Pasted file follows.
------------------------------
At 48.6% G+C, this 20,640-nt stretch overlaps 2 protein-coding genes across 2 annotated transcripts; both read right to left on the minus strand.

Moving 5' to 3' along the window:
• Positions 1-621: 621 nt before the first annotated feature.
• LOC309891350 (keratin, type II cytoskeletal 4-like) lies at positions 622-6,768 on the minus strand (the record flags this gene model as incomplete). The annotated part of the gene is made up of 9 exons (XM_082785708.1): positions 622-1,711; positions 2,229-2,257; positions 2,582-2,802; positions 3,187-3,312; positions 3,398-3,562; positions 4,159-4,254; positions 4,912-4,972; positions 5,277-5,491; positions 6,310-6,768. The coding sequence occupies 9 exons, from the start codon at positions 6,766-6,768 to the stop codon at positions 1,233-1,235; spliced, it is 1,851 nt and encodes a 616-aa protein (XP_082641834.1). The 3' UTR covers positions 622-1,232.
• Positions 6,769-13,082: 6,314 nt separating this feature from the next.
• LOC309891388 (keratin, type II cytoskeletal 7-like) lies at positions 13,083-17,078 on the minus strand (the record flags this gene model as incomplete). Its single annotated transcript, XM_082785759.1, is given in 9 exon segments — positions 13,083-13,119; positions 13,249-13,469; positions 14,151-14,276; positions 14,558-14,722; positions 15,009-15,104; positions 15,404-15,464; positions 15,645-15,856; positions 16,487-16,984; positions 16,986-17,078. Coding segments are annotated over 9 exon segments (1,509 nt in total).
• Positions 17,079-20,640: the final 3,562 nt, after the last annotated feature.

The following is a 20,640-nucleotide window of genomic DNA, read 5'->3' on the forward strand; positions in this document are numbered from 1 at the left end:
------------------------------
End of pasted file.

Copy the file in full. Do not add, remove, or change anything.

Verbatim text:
At 48.6% G+C, this 20,640-nt stretch overlaps 2 protein-coding genes across 2 annotated transcripts; both read right to left on the minus strand.

Moving 5' to 3' along the window:
• Positions 1-621: 621 nt before the first annotated feature.
• LOC309891350 (keratin, type II cytoskeletal 4-like) lies at positions 622-6,768 on the minus strand (the record flags this gene model as incomplete). The annotated part of the gene is made up of 9 exons (XM_082785708.1): positions 622-1,711; positions 2,229-2,257; positions 2,582-2,802; positions 3,187-3,312; positions 3,398-3,562; positions 4,159-4,254; positions 4,912-4,972; positions 5,277-5,491; positions 6,310-6,768. The coding sequence occupies 9 exons, from the start codon at positions 6,766-6,768 to the stop codon at positions 1,233-1,235; spliced, it is 1,851 nt and encodes a 616-aa protein (XP_082641834.1). The 3' UTR covers positions 622-1,232.
• Positions 6,769-13,082: 6,314 nt separating this feature from the next.
• LOC309891388 (keratin, type II cytoskeletal 7-like) lies at positions 13,083-17,078 on the minus strand (the record flags this gene model as incomplete). Its single annotated transcript, XM_082785759.1, is given in 9 exon segments — positions 13,083-13,119; positions 13,249-13,469; positions 14,151-14,276; positions 14,558-14,722; positions 15,009-15,104; positions 15,404-15,464; positions 15,645-15,856; positions 16,487-16,984; positions 16,986-17,078. Coding segments are annotated over 9 exon segments (1,509 nt in total).
• Positions 17,079-20,640: the final 3,562 nt, after the last annotated feature.

The following is a 20,640-nucleotide window of genomic DNA, read 5'->3' on the forward strand; positions in this document are numbered from 1 at the left end: